Battier, Young Talk NCAA
Two current NBA and former ACC players reflect on their time spent as college athletes.
by David Cassilo / @dcassilo
While the NBA might have its own problems right now, the NCAA isn’t in great shape either. Financial compensation, injury settlements and scholarship length are just a few of the issues plaguing student athletes.
On Tuesday, Rep. Bobby Rush (D-Ill.) hosted a roundtable discussion on Capitol Hill about the state of the NCAA. The discussion, which was monitored by ESPN‘s Jeremy Schaap, included NBA players Shane Battier and Thaddeus Young.
The two players reflected on their time playing college basketball and the problems that plague the NCAA.
On his initials impressions as a freshman at Duke:
“When you first step on campus as a freshman you look around and see 25-foot high-definition scoreboards, luxury boxes and fancy concession stands, some even sell sushi now. As an 18-year old freshman, you start to realize we are in the midst of a big business now. This isn’t about throwing a ball through a hoop anymore. This isn’t about running for touchdowns. This is big business. That’s the first lesson you learn as an incoming freshman going to a major BCS school.”
On NCAA players’ view on financial compensation:
“Right now, guys are in the locker room saying we have created all of this. All of our hard work and all of our time effort, we have built this. There is some head-scratching and some questions being asked. Does our scholarship alone, which does not cover the cost of full attendance, is that enough to reciprocate what is being built?”
On workload at Duke:
“A typical day in season for a Duke basketball player would normally start at 6:30 in the morning. Usually you have some sort of lifting activity…then your class schedule starts. Practice time is usually 4:00 in the afternoon. That is a whole different discussion in itself because my class options were limited because of my time commitment to my sport.
“You were out of the gym at 7:30. You grab a quick bite, and at this time it’s been a long day already. Usually teams have a team-mandated study hall for a couple of hours, but we all know that college workloads obviously exceed that two-hour period. So you’ll have a study hall at 10:30 at night. While most of my friends were still playing Nintendo or sitting in the Quad eating pizza, I was finishing up the work I had to get done. Most nights I would be done with my work by 11:30 or midnight.”
On how to fix NCAA problems:
“The $2,000 increase in the cost of attendance is a great start. Is that a game-changer? No. It’s not a game-changer, but it’s a great start. What is a game-changer? A game-changer is guaranteeing four-year scholarships. That’s a game-changer. A game-changer is if you commit to out school and graduate, we will will pay for any graduate degree you would like to pursue.”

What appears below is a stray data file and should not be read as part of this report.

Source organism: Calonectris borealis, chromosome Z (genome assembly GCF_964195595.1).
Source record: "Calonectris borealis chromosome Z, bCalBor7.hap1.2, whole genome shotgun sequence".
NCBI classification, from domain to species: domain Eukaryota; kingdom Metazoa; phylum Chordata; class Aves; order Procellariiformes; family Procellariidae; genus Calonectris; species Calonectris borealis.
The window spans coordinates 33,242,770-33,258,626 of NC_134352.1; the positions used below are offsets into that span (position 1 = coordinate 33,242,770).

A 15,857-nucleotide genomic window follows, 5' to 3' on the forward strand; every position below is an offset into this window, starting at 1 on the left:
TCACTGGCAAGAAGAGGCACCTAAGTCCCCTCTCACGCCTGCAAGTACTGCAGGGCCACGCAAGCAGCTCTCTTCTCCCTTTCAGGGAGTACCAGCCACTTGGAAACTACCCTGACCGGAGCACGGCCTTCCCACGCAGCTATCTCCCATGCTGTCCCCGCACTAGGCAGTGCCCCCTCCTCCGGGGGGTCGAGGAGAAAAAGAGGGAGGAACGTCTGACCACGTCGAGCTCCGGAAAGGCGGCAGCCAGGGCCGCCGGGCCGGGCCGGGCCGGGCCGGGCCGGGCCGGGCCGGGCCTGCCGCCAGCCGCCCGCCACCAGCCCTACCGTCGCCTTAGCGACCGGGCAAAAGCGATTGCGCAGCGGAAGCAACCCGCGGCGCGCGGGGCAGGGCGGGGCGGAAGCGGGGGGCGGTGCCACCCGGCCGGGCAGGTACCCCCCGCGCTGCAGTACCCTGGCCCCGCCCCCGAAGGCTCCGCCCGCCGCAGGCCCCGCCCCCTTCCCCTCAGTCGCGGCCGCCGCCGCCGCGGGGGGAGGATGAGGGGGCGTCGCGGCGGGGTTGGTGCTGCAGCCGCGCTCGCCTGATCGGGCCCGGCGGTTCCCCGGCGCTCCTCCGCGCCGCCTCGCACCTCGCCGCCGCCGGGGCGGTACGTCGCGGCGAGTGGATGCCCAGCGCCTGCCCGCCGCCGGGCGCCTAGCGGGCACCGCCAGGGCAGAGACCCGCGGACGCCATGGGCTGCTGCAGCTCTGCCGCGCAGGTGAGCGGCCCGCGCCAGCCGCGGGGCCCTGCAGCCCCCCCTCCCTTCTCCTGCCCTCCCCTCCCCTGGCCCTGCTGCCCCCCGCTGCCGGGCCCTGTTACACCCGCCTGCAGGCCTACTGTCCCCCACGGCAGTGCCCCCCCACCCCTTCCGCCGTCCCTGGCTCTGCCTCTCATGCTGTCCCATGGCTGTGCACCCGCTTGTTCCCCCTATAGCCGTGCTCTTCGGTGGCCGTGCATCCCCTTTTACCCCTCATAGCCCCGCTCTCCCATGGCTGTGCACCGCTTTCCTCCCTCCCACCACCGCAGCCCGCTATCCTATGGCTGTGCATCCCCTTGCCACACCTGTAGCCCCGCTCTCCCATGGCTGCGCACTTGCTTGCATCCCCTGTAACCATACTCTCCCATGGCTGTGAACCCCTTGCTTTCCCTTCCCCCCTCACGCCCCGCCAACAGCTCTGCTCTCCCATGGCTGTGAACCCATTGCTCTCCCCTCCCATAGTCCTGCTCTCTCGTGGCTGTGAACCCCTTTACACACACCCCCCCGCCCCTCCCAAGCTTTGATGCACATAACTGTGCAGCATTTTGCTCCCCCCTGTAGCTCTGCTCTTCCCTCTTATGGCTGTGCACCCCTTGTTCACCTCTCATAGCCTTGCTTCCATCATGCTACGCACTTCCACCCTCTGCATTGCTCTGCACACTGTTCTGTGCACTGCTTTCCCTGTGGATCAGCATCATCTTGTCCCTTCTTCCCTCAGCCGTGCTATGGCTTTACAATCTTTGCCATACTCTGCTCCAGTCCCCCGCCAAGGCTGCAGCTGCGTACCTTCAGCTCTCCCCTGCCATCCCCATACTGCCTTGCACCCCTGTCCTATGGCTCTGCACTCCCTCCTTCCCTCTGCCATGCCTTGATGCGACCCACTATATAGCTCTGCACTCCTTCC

On seeing himself in an NCAA video game:
“It was a bizarre situation. As a kid growing up you dream about this so at first you’re like, ‘This is so cool.’ Then you realize, ‘Wow, I have no say in this at all.’ That’s your first lesson in business as a college athlete. As professional athlete, I’m thankful that I can take charge of my likeness. Not just to make money but to lend my likeness to foundations I support.”
On academics vs. athletics at Georgia Tech:
“At Georgia Tech, most of the time you are in the classrooms. You have 45-minute workouts between classes. You have study sessions. Georgia Tech is a tremendously hard and difficult school. They definitely put more time into academics than basketball. Teachers don’t care if you’re a student-athlete. They just care about student. I think that was the best thing about Georgia Tech.”
On difficulty of keeping up with classwork:
“It starts to become harder and much more difficult to keep up with the classwork. It’s more culture shock than anything. It’s not because of the basketball or the football or the practices or anything like that. It’s more of a culture shock because a lot of the student athletes don’t come from white-picket fences or stuff like that. They come from impoverished areas where all they see is their culture.”
On one-and-done reputation of Georgia Tech:
“I definitely didn’t look at it like I’m using Georgia Tech or Georgia Tech is using me. I was just happy-go-lucky kid going to college and very happy to receive a scholarship. Where I came from, nobody really went to college. I was just very enthused.”
On seeing himself in an NCAA video game:
“I think kids my age were more happy they were in the video game. I don’t think they were thinking about who’s making the money or stuff like that…I was like, ‘I’m on the video game. I’ve made it.’ I called my mom and dad up and was like, ‘Go buy the video game.’ I wasn’t really thinking where the revenue was going.”